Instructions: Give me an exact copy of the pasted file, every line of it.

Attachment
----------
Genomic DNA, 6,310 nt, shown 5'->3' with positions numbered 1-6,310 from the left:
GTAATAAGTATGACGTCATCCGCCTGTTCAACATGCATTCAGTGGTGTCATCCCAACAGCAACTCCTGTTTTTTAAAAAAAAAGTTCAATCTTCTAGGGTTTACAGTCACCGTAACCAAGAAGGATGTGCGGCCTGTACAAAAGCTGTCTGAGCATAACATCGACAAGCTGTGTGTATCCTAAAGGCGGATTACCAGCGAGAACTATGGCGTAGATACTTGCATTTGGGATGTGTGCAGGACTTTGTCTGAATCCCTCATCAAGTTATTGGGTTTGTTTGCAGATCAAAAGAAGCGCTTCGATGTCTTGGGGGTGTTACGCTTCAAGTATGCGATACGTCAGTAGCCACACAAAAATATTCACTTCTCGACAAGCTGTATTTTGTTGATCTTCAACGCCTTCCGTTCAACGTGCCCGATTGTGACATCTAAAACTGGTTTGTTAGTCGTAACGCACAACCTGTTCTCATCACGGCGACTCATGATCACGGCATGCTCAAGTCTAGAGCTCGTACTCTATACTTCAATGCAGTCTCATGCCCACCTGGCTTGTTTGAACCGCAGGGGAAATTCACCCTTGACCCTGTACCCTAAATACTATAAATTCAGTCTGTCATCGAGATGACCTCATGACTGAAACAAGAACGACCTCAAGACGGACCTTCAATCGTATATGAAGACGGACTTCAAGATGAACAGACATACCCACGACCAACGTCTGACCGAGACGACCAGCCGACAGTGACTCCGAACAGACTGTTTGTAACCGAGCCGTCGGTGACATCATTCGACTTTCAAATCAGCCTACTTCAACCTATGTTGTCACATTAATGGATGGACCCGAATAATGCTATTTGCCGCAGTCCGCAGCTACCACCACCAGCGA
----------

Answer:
Genomic DNA, 6,310 nt, shown 5'->3' with positions numbered 1-6,310 from the left:
GTAATAAGTATGACGTCATCCGCCTGTTCAACATGCATTCAGTGGTGTCATCCCAACAGCAACTCCTGTTTTTTAAAAAAAAAGTTCAATCTTCTAGGGTTTACAGTCACCGTAACCAAGAAGGATGTGCGGCCTGTACAAAAGCTGTCTGAGCATAACATCGACAAGCTGTGTGTATCCTAAAGGCGGATTACCAGCGAGAACTATGGCGTAGATACTTGCATTTGGGATGTGTGCAGGACTTTGTCTGAATCCCTCATCAAGTTATTGGGTTTGTTTGCAGATCAAAAGAAGCGCTTCGATGTCTTGGGGGTGTTACGCTTCAAGTATGCGATACGTCAGTAGCCACACAAAAATATTCACTTCTCGACAAGCTGTATTTTGTTGATCTTCAACGCCTTCCGTTCAACGTGCCCGATTGTGACATCTAAAACTGGTTTGTTAGTCGTAACGCACAACCTGTTCTCATCACGGCGACTCATGATCACGGCATGCTCAAGTCTAGAGCTCGTACTCTATACTTCAATGCAGTCTCATGCCCACCTGGCTTGTTTGAACCGCAGGGGAAATTCACCCTTGACCCTGTACCCTAAATACTATAAATTCAGTCTGTCATCGAGATGACCTCATGACTGAAACAAGAACGACCTCAAGACGGACCTTCAATCGTATATGAAGACGGACTTCAAGATGAACAGACATACCCACGACCAACGTCTGACCGAGACGACCAGCCGACAGTGACTCCGAACAGACTGTTTGTAACCGAGCCGTCGGTGACATCATTCGACTTTCAAATCAGCCTACTTCAACCTATGTTGTCACATTAATGGATGGACCCGAATAATGCTATTTGCCGCAGTCCGCAGCTACCACCACCAGCGA